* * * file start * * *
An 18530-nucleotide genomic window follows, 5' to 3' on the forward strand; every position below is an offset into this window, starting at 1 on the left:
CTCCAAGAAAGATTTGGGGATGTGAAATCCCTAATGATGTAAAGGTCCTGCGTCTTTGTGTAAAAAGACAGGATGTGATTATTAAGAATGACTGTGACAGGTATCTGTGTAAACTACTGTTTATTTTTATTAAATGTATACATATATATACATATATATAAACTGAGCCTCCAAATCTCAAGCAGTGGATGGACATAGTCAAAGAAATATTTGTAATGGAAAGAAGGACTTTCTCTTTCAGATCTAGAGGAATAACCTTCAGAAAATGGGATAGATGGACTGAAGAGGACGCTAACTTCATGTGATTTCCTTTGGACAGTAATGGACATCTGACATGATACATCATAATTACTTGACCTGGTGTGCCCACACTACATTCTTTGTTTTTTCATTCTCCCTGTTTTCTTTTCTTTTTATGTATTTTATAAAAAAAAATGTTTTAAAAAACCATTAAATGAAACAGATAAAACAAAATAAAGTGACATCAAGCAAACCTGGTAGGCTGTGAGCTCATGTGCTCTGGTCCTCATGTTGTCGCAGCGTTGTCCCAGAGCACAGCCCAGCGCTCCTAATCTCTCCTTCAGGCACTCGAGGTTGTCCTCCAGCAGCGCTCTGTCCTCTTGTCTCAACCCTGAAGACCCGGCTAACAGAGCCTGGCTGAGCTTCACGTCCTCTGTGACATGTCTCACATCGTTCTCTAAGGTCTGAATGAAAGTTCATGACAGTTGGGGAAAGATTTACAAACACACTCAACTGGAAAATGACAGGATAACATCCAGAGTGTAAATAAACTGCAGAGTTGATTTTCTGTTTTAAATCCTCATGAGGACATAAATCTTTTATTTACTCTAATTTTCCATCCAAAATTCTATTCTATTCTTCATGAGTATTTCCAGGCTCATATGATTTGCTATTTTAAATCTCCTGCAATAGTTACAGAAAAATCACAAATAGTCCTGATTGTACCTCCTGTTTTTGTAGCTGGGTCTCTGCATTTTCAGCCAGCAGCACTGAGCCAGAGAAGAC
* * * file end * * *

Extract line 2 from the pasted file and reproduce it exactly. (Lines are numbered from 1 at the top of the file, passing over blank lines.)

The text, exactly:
CTCCAAGAAAGATTTGGGGATGTGAAATCCCTAATGATGTAAAGGTCCTGCGTCTTTGTGTAAAAAGACAGGATGTGATTATTAAGAATGACTGTGACAGGTATCTGTGTAAACTACTGTTTATTTTTATTAAATGTATACATATATATACATATATATAAACTGAGCCTCCAAATCTCAAGCAGTGGATGGACATAGTCAAAGAAATATTTGTAATGGAAAGAAGGACTTTCTCTTTCAGATCTAGAGGAATAACCTTCAGAAAATGGGATAGATGGACTGAAGAGGACGCTAACTTCATGTGATTTCCTTTGGACAGTAATGGACATCTGACATGATACATCATAATTACTTGACCTGGTGTGCCCACACTACATTCTTTGTTTTTTCATTCTCCCTGTTTTCTTTTCTTTTTATGTATTTTATAAAAAAAAATGTTTTAAAAAACCATTAAATGAAACAGATAAAACAAAATAAAGTGACATCAAGCAAACCTGGTAGGCTGTGAGCTCATGTGCTCTGGTCCTCATGTTGTCGCAGCGTTGTCCCAGAGCACAGCCCAGCGCTCCTAATCTCTCCTTCAGGCACTCGAGGTTGTCCTCCAGCAGCGCTCTGTCCTCTTGTCTCAACCCTGAAGACCCGGCTAACAGAGCCTGGCTGAGCTTCACGTCCTCTGTGACATGTCTCACATCGTTCTCTAAGGTCTGAATGAAAGTTCATGACAGTTGGGGAAAGATTTACAAACACACTCAACTGGAAAATGACAGGATAACATCCAGAGTGTAAATAAACTGCAGAGTTGATTTTCTGTTTTAAATCCTCATGAGGACATAAATCTTTTATTTACTCTAATTTTCCATCCAAAATTCTATTCTATTCTTCATGAGTATTTCCAGGCTCATATGATTTGCTATTTTAAATCTCCTGCAATAGTTACAGAAAAATCACAAATAGTCCTGATTGTACCTCCTGTTTTTGTAGCTGGGTCTCTGCATTTTCAGCCAGCAGCACTGAGCCAGAGAAGAC